- The Washington Times - Tuesday, September 17, 2002

Smart-aleck corpse

We'd written that a very much alive retired Army Col. Donald R. Condrill was "declared dead" by the Pentagon and had his bank account raided of $9,300 in retirement pay.

When the colonel notified the Defense Finance and Accounting Service (DFAS) of its error, he was told to appear at a military base or police station and have them verify "that you are alive and well."

Col. Condrill, we now learn, isn't the only person in limbo.

"I, too, have had a similar-type incident to the tune of over $15,000," says retired Army Col. William A. Ward of Niceville, Fla., whose insurance company informed the Veterans Affairs Department that Col. Ward's wife had died on June 20. A copy of her death certificate was attached.

"The VA was notified because I was drawing VA disability compensation and the loss of my dependent wife would affect the amount of my monthly compensation," he explains. "VA misread the letter and notified the DFAS, the Social Security Administration, and of course the VA that I had died on 20 June 2002, instead of my wife, Sharon A. Ward.

"The story gets worse as time passes," he adds, "just like a snowball rolling down hill."

On Sept. 4, all three agencies "raided" Col. Ward's bank checking account of $15,535.29. "Needless to say, it has put me in financial difficulties. I have had to borrow from other sources to cover outstanding automatic withdrawals and checks," he says.

The colonel immediately contacted the VA, and was connected to a specialist in the debt-management division.

"What's this about?" Col. Ward asked.

"Well, you're dead," came the reply.

"If I'm dead, then how am I talking to you?" he asked.

"Then you're going to have to write a letter," said the specialist.

"If I'm dead, then how am I going to write a letter?" he wondered.

"Don't get smart with me," the specialist shot back.

Senatorial stress

It's more stressful to be a senator than a congressman.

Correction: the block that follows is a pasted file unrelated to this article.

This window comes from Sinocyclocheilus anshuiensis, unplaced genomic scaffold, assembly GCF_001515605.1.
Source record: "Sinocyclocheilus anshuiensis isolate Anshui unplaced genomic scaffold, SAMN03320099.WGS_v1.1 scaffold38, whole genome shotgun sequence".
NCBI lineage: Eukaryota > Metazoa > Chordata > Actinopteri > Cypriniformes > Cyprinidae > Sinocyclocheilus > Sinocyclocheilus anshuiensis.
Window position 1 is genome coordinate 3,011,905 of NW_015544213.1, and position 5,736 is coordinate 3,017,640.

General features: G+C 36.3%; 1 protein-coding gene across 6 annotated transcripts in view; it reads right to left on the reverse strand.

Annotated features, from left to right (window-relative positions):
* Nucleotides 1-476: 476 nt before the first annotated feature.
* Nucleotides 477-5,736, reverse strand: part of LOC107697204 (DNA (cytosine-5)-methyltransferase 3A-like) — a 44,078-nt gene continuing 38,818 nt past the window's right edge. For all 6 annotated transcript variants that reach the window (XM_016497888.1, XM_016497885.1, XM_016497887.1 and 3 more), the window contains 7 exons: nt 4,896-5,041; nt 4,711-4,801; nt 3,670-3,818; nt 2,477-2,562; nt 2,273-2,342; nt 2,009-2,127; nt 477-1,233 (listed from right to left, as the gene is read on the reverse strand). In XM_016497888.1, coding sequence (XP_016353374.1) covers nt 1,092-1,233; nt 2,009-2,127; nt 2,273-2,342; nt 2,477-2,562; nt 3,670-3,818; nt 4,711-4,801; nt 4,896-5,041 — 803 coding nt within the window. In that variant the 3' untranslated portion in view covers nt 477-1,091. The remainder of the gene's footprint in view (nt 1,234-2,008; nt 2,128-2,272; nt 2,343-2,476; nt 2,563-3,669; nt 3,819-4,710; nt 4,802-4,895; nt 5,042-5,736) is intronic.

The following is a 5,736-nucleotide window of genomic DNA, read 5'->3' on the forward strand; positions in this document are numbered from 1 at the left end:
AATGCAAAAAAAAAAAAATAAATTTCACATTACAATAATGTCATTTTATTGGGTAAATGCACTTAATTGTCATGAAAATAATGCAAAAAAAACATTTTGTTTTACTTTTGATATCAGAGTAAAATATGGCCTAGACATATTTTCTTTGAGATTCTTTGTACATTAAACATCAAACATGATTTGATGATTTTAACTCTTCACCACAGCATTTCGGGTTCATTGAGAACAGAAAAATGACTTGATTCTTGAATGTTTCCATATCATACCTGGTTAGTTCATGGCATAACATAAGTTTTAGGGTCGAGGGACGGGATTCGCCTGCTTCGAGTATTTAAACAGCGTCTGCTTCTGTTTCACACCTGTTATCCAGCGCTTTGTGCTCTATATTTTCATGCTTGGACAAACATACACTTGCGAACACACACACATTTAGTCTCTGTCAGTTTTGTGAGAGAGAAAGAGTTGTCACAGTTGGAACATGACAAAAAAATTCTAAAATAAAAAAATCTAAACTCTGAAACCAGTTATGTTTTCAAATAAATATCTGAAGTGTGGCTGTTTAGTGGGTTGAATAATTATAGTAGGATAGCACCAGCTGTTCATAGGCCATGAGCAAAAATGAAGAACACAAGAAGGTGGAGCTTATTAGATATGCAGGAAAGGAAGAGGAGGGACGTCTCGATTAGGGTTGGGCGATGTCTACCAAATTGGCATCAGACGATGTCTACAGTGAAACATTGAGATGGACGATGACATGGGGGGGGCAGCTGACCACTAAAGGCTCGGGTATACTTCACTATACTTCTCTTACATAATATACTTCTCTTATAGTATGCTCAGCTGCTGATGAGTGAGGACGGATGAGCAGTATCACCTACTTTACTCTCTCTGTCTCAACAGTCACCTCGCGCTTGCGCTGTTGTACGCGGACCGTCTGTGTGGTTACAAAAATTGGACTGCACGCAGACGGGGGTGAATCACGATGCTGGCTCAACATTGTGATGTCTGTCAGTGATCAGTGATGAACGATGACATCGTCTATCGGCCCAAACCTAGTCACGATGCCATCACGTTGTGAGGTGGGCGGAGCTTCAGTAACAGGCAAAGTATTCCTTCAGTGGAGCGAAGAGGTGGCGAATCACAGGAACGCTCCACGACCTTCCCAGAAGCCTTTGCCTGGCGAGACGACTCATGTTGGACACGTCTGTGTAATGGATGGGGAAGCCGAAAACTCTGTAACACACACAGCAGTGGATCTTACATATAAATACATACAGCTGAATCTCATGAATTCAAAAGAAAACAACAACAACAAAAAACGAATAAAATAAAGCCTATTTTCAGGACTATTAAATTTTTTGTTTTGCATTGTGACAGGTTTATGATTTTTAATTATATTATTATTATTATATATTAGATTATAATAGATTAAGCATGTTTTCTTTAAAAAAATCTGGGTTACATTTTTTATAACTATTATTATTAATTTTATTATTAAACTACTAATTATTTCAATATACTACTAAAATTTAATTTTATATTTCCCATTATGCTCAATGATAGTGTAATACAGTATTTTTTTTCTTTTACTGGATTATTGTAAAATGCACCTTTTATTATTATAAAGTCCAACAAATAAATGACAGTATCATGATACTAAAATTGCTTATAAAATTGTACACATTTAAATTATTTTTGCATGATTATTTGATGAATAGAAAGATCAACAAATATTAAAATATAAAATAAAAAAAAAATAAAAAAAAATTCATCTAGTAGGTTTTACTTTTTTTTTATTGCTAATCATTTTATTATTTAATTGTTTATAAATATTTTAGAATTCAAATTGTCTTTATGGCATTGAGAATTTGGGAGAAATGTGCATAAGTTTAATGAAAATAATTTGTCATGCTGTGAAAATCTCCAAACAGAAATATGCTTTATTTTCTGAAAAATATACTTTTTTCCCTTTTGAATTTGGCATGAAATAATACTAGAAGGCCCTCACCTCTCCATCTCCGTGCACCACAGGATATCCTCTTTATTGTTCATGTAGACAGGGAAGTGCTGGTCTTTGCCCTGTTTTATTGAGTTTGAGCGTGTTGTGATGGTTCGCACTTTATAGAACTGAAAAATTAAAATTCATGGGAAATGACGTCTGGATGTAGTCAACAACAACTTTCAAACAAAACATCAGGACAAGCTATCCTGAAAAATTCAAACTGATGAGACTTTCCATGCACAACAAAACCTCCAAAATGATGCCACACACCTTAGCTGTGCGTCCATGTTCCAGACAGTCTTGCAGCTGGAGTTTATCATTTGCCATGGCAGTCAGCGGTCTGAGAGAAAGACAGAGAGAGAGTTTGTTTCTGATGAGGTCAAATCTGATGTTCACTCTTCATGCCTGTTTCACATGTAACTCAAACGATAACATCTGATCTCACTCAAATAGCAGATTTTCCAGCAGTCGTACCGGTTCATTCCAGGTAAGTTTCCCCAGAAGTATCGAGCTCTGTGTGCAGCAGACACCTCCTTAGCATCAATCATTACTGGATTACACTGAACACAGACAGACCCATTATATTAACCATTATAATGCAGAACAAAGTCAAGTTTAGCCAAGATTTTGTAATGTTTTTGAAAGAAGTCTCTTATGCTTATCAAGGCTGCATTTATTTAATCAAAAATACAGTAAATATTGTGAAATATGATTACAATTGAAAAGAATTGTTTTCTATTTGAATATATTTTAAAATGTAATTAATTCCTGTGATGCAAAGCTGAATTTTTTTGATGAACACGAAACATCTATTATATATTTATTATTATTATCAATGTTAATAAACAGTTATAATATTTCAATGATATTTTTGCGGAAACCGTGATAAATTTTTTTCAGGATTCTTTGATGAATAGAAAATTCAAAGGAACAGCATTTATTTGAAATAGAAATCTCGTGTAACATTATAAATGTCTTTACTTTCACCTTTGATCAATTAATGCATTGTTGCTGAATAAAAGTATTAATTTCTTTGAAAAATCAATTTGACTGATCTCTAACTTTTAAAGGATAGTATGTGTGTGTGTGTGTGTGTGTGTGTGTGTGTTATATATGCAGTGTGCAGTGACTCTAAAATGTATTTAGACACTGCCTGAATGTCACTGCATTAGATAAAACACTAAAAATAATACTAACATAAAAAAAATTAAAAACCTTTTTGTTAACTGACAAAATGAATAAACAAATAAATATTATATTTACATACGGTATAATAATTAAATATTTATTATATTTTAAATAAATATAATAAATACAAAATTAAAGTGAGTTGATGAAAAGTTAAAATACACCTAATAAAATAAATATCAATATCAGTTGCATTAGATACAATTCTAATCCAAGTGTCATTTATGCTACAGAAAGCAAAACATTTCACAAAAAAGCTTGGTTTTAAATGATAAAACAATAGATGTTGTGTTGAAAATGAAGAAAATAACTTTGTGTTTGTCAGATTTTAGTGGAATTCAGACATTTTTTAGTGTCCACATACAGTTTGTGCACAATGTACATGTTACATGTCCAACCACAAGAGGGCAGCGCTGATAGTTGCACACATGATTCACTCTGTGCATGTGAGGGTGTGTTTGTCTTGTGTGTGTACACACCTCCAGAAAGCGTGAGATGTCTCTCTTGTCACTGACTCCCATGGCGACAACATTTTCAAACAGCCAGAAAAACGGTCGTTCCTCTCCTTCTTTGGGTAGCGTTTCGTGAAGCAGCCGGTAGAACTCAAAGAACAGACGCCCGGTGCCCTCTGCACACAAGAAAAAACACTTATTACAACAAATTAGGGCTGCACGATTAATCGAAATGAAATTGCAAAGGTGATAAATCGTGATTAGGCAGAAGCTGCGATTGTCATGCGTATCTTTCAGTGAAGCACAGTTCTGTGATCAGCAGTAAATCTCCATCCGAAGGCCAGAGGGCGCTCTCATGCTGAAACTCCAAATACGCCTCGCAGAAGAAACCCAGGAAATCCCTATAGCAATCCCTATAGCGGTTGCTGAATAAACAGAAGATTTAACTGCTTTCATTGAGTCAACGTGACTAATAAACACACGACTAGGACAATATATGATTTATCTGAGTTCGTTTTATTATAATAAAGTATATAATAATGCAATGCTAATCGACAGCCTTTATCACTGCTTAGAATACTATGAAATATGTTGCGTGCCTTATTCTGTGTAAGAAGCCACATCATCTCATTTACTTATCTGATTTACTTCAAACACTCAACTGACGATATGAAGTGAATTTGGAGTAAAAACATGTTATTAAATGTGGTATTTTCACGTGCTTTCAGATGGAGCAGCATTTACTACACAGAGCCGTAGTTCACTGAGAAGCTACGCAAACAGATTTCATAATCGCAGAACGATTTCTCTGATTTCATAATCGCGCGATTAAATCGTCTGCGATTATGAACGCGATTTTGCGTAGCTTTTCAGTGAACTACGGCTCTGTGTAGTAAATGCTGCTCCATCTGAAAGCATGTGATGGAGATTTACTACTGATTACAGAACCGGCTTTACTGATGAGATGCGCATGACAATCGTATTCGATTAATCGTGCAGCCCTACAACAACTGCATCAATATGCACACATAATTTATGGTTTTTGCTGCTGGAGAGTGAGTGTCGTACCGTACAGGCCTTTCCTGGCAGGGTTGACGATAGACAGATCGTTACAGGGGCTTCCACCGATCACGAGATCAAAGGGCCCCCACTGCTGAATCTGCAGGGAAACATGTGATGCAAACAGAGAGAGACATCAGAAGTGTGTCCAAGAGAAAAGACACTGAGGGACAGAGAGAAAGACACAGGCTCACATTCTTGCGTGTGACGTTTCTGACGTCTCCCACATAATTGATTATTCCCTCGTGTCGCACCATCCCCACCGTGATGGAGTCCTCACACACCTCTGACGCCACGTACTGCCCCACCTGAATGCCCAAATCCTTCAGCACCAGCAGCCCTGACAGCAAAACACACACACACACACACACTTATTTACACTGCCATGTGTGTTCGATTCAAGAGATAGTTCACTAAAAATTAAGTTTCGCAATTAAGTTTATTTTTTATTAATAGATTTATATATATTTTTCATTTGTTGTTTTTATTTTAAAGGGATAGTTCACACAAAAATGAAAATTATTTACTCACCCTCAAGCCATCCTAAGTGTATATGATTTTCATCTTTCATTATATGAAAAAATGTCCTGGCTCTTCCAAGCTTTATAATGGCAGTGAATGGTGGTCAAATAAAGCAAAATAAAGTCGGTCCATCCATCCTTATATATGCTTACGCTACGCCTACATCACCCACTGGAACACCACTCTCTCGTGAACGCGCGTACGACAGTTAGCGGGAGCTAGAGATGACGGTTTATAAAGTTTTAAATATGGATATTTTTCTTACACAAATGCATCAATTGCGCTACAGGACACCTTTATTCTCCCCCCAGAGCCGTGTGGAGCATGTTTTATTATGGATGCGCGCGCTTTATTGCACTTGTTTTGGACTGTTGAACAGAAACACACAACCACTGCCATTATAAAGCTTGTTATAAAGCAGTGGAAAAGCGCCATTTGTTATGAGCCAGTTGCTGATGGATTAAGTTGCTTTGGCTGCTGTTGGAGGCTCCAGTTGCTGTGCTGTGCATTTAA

We've obtained the results of the fifth annual congressional men's health screenings on Capitol Hill. The senators and congressmen who rolled up their sleeves included Sen. Richard G. Lugar, Indiana Republican; and Reps. Virgil H. Goode Jr., Virginia Republican; Cliff Stearns, Florida Republican; and Benjamin A. Gilman, New York Republican.

Approximately 13 percent of participants in the cardiovascular risk assessment were found to have elevated blood pressure. Of those, 31 percent hailed from the Senate, 14 percent from the House.

As for body-mass index, a whopping 72 percent on the Senate side are overweight, compared with 63 percent in the House (more than 60 percent of Americans age 20 and older are too fat, says Uncle Sam).

Faking the news

Slow news day? Sources not returning your calls? Why not just make it up?

That's apparently what Associated Press reporter Christopher Newton did. Better make that "former Associated Press reporter."

The AP fired Mr. Newton yesterday after two "experts" he quoted in a Sept. 8 story about declining crime rates turned out to be fictitious.

"Chris Newton maintains these experts are real and accurately quoted, but our editors have been unable to verify that they even exist," said AP spokeswoman Kelly Smith Tunney.

Following the trail blazed by Washington Post reporter Janet Cooke (who won a Pulitzer Prize by making up a story about an 8-year-old junkie) and Stephen Glass of the New Republic (whose bogus reporting soon will be the subject of a movie, "Shattered Glass"), Mr. Newton apparently went so far as to create a fictitious think tank, the "Institute for Crime and Punishment" in Chicago.

Once questions were raised about the Sept. 8 story, the AP said, editors began checking other sources in Mr. Newton's work, "but AP researchers were unable to verify the existence of about 15 individuals," the agency said.

Mr. Newton, a graduate of Texas Christian University, has been with AP since 1994. He worked in Dallas and Lubbock, Texas, and Harrisburg, Pa., before joining the Washington bureau in 2000. He began covering the Justice Department in June.

The AP said: "Newton maintained the interviews that were questioned in the crime story were valid, but he was unable to provide any corroboration after they were challenged. Newton apologized to his editors, but insisted he had never fabricated news content in any way."

"Credibility is AP's most important asset, and we're distressed that we have discovered that some of Chris Newton's stories contain material that doesn't hold up," the AP spokeswoman said. "It's a violation of our most basic rules. We are intensely investigating how this happened and reviewing our editorial process to make sure it never happens again."

Pinup gal?

A letter yesterday from Capt. John Stephens, Marine Barracks Washington, on Nancy Ives' departure as Sen. John McCain's press secretary to take a job with an organization with an office in Lyon, France: "I had not previously known about Sen. McCain's press secretary, but I am certain that she will be missed and express hope that she will not be in the Lyon, France, office too much. Oh, and thanks for the picture of Miss Ives."

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